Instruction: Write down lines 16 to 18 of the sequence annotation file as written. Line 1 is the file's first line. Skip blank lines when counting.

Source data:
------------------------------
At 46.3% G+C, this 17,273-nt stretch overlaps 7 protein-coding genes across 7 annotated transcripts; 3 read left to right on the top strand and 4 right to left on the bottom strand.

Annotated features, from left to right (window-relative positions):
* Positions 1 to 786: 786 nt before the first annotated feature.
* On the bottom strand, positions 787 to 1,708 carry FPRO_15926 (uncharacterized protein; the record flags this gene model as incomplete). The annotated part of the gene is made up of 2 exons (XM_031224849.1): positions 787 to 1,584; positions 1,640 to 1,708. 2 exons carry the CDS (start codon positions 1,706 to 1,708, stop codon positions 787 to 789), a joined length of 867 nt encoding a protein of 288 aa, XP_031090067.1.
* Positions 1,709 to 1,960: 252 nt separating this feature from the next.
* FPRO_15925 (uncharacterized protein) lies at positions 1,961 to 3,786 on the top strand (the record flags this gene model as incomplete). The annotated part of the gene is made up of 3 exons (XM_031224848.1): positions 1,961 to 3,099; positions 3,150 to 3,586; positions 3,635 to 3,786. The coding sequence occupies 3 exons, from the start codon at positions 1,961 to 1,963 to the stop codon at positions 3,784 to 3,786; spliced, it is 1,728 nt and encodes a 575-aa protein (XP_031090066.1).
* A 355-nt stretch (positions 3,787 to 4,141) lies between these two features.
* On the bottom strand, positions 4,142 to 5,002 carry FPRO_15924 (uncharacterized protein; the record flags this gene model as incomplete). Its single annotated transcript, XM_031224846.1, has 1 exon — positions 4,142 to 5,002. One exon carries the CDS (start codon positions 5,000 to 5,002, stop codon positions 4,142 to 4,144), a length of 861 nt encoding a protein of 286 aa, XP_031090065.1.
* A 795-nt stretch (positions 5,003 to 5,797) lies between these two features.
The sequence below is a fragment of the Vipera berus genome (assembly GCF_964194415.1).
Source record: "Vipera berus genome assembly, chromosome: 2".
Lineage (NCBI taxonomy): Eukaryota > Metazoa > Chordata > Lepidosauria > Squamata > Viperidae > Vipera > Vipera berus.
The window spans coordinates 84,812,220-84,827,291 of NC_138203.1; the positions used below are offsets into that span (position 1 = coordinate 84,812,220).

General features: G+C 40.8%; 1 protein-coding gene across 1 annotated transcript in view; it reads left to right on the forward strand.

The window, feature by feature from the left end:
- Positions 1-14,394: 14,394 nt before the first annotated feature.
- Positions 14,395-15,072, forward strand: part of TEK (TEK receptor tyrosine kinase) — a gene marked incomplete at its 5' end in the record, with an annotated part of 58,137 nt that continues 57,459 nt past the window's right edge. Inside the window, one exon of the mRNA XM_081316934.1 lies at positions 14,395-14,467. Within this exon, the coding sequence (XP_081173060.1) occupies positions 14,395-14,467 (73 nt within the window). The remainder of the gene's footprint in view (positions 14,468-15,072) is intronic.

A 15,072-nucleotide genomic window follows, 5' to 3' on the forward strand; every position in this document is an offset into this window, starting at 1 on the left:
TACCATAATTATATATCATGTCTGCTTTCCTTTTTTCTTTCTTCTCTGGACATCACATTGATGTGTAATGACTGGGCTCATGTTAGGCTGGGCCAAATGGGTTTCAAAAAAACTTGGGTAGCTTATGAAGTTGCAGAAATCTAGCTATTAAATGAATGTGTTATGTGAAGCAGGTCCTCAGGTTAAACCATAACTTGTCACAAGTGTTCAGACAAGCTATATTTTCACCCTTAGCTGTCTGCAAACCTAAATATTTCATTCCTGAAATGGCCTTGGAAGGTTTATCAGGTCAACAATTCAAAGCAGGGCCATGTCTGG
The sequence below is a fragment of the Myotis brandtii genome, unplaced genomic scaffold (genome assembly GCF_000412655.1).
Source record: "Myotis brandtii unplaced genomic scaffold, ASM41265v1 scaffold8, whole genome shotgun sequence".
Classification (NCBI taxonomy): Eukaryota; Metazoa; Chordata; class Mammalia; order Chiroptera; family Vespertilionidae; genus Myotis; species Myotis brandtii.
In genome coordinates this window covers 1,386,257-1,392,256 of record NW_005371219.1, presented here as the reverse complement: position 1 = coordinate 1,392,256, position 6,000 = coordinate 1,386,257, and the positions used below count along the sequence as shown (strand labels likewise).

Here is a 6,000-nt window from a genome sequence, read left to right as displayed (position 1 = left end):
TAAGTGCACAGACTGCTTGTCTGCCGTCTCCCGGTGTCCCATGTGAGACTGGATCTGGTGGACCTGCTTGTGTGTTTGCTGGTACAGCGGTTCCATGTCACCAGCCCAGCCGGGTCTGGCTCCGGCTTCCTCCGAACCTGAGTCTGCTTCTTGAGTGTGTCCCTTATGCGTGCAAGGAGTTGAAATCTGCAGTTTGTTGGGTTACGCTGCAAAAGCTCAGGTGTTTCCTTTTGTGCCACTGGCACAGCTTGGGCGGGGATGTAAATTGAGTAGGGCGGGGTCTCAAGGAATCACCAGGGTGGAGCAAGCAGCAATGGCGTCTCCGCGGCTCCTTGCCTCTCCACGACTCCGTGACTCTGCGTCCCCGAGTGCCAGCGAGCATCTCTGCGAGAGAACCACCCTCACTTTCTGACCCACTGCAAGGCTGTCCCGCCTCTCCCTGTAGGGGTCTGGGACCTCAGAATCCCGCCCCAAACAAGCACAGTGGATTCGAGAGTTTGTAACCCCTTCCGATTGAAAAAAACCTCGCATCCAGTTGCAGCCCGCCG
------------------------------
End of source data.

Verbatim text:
- Positions 1-14,394: 14,394 nt before the first annotated feature.
- Positions 14,395-15,072, forward strand: part of TEK (TEK receptor tyrosine kinase) — a gene marked incomplete at its 5' end in the record, with an annotated part of 58,137 nt that continues 57,459 nt past the window's right edge. Inside the window, one exon of the mRNA XM_081316934.1 lies at positions 14,395-14,467. Within this exon, the coding sequence (XP_081173060.1) occupies positions 14,395-14,467 (73 nt within the window). The remainder of the gene's footprint in view (positions 14,468-15,072) is intronic.

A 15,072-nucleotide genomic window follows, 5' to 3' on the forward strand; every position in this document is an offset into this window, starting at 1 on the left: